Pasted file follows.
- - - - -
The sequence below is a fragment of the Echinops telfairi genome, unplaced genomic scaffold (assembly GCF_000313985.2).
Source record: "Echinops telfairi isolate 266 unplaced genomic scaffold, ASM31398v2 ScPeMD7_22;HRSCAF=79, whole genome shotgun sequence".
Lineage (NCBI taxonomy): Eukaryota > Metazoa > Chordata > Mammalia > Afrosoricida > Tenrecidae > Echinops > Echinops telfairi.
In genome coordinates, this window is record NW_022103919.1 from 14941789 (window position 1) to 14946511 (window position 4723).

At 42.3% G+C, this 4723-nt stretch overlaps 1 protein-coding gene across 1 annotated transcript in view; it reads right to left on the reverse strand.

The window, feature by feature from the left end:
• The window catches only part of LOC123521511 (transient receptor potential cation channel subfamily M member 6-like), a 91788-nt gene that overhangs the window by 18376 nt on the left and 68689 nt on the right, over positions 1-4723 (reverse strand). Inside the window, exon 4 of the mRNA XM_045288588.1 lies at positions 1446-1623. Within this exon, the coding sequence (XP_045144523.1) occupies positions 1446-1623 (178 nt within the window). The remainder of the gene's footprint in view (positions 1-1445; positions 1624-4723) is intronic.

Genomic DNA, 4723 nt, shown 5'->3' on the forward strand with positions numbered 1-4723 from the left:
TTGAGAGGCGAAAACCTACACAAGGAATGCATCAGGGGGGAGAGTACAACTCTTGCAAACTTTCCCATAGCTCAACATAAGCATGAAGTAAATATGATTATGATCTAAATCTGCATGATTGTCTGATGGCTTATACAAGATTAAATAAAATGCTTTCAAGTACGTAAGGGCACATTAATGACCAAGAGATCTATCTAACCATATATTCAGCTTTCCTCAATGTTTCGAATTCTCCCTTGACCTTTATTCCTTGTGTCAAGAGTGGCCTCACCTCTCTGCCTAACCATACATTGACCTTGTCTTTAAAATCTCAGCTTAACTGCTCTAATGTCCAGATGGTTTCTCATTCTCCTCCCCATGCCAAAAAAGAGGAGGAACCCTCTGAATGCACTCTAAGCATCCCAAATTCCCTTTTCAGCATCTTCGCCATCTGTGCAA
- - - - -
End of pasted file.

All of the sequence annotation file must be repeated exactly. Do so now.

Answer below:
The sequence below is a fragment of the Echinops telfairi genome, unplaced genomic scaffold (assembly GCF_000313985.2).
Source record: "Echinops telfairi isolate 266 unplaced genomic scaffold, ASM31398v2 ScPeMD7_22;HRSCAF=79, whole genome shotgun sequence".
Lineage (NCBI taxonomy): Eukaryota > Metazoa > Chordata > Mammalia > Afrosoricida > Tenrecidae > Echinops > Echinops telfairi.
In genome coordinates, this window is record NW_022103919.1 from 14941789 (window position 1) to 14946511 (window position 4723).

At 42.3% G+C, this 4723-nt stretch overlaps 1 protein-coding gene across 1 annotated transcript in view; it reads right to left on the reverse strand.

The window, feature by feature from the left end:
• The window catches only part of LOC123521511 (transient receptor potential cation channel subfamily M member 6-like), a 91788-nt gene that overhangs the window by 18376 nt on the left and 68689 nt on the right, over positions 1-4723 (reverse strand). Inside the window, exon 4 of the mRNA XM_045288588.1 lies at positions 1446-1623. Within this exon, the coding sequence (XP_045144523.1) occupies positions 1446-1623 (178 nt within the window). The remainder of the gene's footprint in view (positions 1-1445; positions 1624-4723) is intronic.

Genomic DNA, 4723 nt, shown 5'->3' on the forward strand with positions numbered 1-4723 from the left:
TTGAGAGGCGAAAACCTACACAAGGAATGCATCAGGGGGGAGAGTACAACTCTTGCAAACTTTCCCATAGCTCAACATAAGCATGAAGTAAATATGATTATGATCTAAATCTGCATGATTGTCTGATGGCTTATACAAGATTAAATAAAATGCTTTCAAGTACGTAAGGGCACATTAATGACCAAGAGATCTATCTAACCATATATTCAGCTTTCCTCAATGTTTCGAATTCTCCCTTGACCTTTATTCCTTGTGTCAAGAGTGGCCTCACCTCTCTGCCTAACCATACATTGACCTTGTCTTTAAAATCTCAGCTTAACTGCTCTAATGTCCAGATGGTTTCTCATTCTCCTCCCCATGCCAAAAAAGAGGAGGAACCCTCTGAATGCACTCTAAGCATCCCAAATTCCCTTTTCAGCATCTTCGCCATCTGTGCAA